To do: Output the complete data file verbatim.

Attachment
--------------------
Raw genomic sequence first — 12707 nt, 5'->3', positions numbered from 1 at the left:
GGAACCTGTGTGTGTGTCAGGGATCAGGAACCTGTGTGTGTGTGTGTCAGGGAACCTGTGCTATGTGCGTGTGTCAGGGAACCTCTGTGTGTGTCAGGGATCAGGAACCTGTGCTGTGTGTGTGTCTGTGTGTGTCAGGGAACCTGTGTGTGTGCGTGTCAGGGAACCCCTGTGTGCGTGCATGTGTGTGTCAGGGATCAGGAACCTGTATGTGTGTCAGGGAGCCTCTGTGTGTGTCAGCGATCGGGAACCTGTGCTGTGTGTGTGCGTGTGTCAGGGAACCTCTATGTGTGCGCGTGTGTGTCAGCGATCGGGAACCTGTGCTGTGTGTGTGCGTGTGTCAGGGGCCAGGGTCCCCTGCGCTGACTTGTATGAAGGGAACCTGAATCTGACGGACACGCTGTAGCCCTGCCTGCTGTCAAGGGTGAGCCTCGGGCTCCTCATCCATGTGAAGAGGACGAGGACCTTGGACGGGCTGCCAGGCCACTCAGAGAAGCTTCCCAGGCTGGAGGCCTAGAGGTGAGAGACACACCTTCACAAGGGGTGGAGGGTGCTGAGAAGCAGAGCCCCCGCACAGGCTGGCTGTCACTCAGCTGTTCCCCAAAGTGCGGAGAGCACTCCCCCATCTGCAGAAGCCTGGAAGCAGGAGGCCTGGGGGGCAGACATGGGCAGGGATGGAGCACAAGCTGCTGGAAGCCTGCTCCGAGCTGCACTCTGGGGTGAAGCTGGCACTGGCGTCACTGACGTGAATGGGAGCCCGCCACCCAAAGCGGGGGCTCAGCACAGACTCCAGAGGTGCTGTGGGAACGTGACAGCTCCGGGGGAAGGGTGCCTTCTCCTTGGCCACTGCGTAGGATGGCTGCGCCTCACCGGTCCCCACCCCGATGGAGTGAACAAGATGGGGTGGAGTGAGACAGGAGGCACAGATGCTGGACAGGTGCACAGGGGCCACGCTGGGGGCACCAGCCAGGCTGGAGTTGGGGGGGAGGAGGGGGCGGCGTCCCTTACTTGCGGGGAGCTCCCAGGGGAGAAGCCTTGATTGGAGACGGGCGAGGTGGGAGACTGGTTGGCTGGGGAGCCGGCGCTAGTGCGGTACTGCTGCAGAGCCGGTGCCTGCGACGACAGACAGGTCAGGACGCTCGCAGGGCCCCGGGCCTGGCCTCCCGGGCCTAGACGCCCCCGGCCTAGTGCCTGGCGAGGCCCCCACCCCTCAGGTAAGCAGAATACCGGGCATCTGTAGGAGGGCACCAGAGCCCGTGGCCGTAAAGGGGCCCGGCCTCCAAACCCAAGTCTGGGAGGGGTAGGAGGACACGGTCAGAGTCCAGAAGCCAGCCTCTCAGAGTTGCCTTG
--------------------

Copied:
Raw genomic sequence first — 12707 nt, 5'->3', positions numbered from 1 at the left:
GGAACCTGTGTGTGTGTCAGGGATCAGGAACCTGTGTGTGTGTGTGTCAGGGAACCTGTGCTATGTGCGTGTGTCAGGGAACCTCTGTGTGTGTCAGGGATCAGGAACCTGTGCTGTGTGTGTGTCTGTGTGTGTCAGGGAACCTGTGTGTGTGCGTGTCAGGGAACCCCTGTGTGCGTGCATGTGTGTGTCAGGGATCAGGAACCTGTATGTGTGTCAGGGAGCCTCTGTGTGTGTCAGCGATCGGGAACCTGTGCTGTGTGTGTGCGTGTGTCAGGGAACCTCTATGTGTGCGCGTGTGTGTCAGCGATCGGGAACCTGTGCTGTGTGTGTGCGTGTGTCAGGGGCCAGGGTCCCCTGCGCTGACTTGTATGAAGGGAACCTGAATCTGACGGACACGCTGTAGCCCTGCCTGCTGTCAAGGGTGAGCCTCGGGCTCCTCATCCATGTGAAGAGGACGAGGACCTTGGACGGGCTGCCAGGCCACTCAGAGAAGCTTCCCAGGCTGGAGGCCTAGAGGTGAGAGACACACCTTCACAAGGGGTGGAGGGTGCTGAGAAGCAGAGCCCCCGCACAGGCTGGCTGTCACTCAGCTGTTCCCCAAAGTGCGGAGAGCACTCCCCCATCTGCAGAAGCCTGGAAGCAGGAGGCCTGGGGGGCAGACATGGGCAGGGATGGAGCACAAGCTGCTGGAAGCCTGCTCCGAGCTGCACTCTGGGGTGAAGCTGGCACTGGCGTCACTGACGTGAATGGGAGCCCGCCACCCAAAGCGGGGGCTCAGCACAGACTCCAGAGGTGCTGTGGGAACGTGACAGCTCCGGGGGAAGGGTGCCTTCTCCTTGGCCACTGCGTAGGATGGCTGCGCCTCACCGGTCCCCACCCCGATGGAGTGAACAAGATGGGGTGGAGTGAGACAGGAGGCACAGATGCTGGACAGGTGCACAGGGGCCACGCTGGGGGCACCAGCCAGGCTGGAGTTGGGGGGGAGGAGGGGGCGGCGTCCCTTACTTGCGGGGAGCTCCCAGGGGAGAAGCCTTGATTGGAGACGGGCGAGGTGGGAGACTGGTTGGCTGGGGAGCCGGCGCTAGTGCGGTACTGCTGCAGAGCCGGTGCCTGCGACGACAGACAGGTCAGGACGCTCGCAGGGCCCCGGGCCTGGCCTCCCGGGCCTAGACGCCCCCGGCCTAGTGCCTGGCGAGGCCCCCACCCCTCAGGTAAGCAGAATACCGGGCATCTGTAGGAGGGCACCAGAGCCCGTGGCCGTAAAGGGGCCCGGCCTCCAAACCCAAGTCTGGGAGGGGTAGGAGGACACGGTCAGAGTCCAGAAGCCAGCCTCTCAGAGTTGCCTTG